Why we need to ditch US for Canada in benchmarking
By XN Iraki | January 26th 2021
The US elections are over, but why are we ignoring her northern neighbour?
Canadians often insist they are proud not to be Americans, a curious statement given that the two countries share the world’s longest border, speak the same language and have similar history and heritage.
Even the landscape is similar. They also share rivers, plains, mountains and oceans.
For all their many similarities, however, a visit to Canada reveals just how different the two countries are culturally.
It may have a lot to do with history. Canada is a dominion with the Queen of England as the head of state and the prime minister as the head of government. Theirs is a parliamentary system.
The Queen is represented by the Governor General. Remember during the American war of independence, some royalists wanted the British rule to continue. The US is a republic with a strong president who is both the head of state and government.
We have in the last 10 years tried to be as American as we can. Our constitution strongly mirrors that of the US even in words. We even kept archaic terms like cabinet secretary. We have governors and senators too.
We somehow forgot, or overlooked, the fact that the US has three levels of government, with the state between the county and national governments.
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It is one of the paradoxes of our nation. Politically, academically, spiritually and socially, we face West, where the sun sets.
We read their books and newspapers and watch their news outlets and movies.
Did you notice most Kenyan TV channels broadcast Joe Biden’s inauguration live? We love visiting and living in the West, giving our children Western names, their religion and even foods.
Curiously, we have never acquired the taste for Western beers. How did vodka, with its communist tag gain a foothold in Kenya? And lately being married by a Westerner or marrying one is a mark of class.
When it comes to economic models, we face East where the sun rises. South Korea, Singapore, Malaysia and China are our benchmarks. Vision 2030 and its derivative Big Four agenda is inspired by the East.
Do we know or care about the religions of the East? Why have Kenyans not been converted to Hinduism despite Indians’ presence in Kenya for over 100 years? Why can’t we copy the Asian political models, which have catapulted these nations into the first world? In copying the West, we are selective; the West, it seems, is America. Why did the US appropriate the name of a whole continent?
Why do we ignore Canada, which I guess could be a competing benchmark? Don’t we get a better perspective on any issue if we get our information from as many sources as possible? Remember literature review in writing a thesis?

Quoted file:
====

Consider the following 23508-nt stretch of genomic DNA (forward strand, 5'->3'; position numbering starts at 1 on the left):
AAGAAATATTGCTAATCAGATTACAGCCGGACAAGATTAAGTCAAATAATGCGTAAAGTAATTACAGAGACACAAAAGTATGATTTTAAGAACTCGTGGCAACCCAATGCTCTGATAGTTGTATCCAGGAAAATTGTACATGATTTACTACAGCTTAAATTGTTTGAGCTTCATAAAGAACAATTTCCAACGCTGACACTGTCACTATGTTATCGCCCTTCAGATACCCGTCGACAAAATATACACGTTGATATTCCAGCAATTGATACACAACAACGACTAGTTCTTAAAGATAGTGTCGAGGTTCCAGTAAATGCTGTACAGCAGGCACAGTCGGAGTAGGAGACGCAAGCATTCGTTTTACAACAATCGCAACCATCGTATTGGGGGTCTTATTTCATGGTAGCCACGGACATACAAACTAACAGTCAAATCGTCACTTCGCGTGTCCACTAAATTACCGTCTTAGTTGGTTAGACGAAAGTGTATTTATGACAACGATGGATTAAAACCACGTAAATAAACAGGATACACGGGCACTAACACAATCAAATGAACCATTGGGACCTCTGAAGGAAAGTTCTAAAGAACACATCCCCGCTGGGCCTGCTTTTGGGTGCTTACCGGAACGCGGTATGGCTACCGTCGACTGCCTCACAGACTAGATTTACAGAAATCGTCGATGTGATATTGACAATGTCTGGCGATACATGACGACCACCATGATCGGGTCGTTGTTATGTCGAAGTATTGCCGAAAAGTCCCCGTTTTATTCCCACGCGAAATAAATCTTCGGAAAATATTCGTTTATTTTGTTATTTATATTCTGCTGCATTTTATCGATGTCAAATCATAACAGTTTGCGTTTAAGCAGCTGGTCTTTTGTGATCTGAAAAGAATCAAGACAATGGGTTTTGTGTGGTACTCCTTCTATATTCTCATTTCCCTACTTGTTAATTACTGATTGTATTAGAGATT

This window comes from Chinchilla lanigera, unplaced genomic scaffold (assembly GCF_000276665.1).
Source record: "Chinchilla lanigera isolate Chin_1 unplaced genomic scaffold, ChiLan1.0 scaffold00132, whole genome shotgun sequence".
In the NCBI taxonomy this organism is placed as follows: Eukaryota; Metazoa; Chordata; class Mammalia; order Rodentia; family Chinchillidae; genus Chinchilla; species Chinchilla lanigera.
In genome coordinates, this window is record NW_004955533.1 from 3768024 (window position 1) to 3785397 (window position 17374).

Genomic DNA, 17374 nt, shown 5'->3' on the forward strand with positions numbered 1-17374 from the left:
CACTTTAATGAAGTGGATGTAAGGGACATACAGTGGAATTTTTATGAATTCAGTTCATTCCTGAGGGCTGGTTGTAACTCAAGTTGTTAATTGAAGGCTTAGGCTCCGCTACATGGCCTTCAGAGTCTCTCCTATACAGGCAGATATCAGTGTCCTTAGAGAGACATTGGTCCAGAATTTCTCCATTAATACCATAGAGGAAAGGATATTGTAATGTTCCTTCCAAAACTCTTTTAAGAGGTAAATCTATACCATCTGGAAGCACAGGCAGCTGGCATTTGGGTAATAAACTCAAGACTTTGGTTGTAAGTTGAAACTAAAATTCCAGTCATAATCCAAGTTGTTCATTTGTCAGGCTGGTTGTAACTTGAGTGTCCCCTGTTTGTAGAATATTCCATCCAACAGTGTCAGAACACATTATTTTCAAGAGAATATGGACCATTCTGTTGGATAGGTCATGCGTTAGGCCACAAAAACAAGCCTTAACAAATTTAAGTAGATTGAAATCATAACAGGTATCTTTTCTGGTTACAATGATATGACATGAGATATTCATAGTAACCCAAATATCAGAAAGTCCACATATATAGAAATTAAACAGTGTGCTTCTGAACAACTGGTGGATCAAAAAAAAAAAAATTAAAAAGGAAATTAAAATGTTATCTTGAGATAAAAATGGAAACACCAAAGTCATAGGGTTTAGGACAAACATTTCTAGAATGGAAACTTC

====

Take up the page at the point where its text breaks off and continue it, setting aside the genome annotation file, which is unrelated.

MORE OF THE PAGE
The Canadian experience could even enrich the Building Bridges Initiative (BBI).
The easiest way to know the character of a country and judge if it is worth being a benchmark is to look at the top leadership.
Something captures your attention when you look at the Canadian Cabinet, a conviction that it should be emulated. Beyond a prime minister whose father was also prime minister, the Cabinet diversity is unrivalled in gender and race.
Names of ministries are very innovative. Remember ministers must be elected MPs in Canada. We used to have such an arrangement, but we abandoned it. This could be reintroduced through BBI.
In the Canadian Cabinet, there is a turban-wearing Sikh and even a black man. The names of ministries are fascinating.
Examples include the Minister of Diversity and Inclusion and Youth; Minister of Families, Children and Social Development; Minister of Digital Government; Minister of Middle-Class Prosperity and Associate Minister of Finance and Minister of Seniors, among others. Should we not create ministries depending on our needs?
We rarely talk about Canada in Kenya; it is drowned by the media blitz from the US. We know few Canadian musicians or actors beyond Justin Bieber, Celine Dione and Alanis Morrissette.
Yet the country has something to offer to Kenya in managing diversity and welcoming newcomers. Granting citizenship to the Shona community was a step in the right direction. We should be a welcoming country. Immigrants bring talent, new thinking and socio-economic dynamism. That is why cities are popular economic magnets. Most think of Canada as a cold faraway place with igloos and native Americans on dog sledges. Yet there is a lot we can learn from this country in leveraging diversity AND getting the most out of our differences. I found it curious that I did not carry the burden of being black the few weeks I lived in Toronto, Canada. This was a big contrast with the US Deep South where I spent six long years.
Canada is a more liveable and homely place. If I schooled there instead of the Deep South, I would probably still be there.
Finally, Kenya has one lasting Canadian legacy - the 8.4.4 system of education. Remember Prof Colin Mackay?
- The writer is an associate professor at the University of Nairobi
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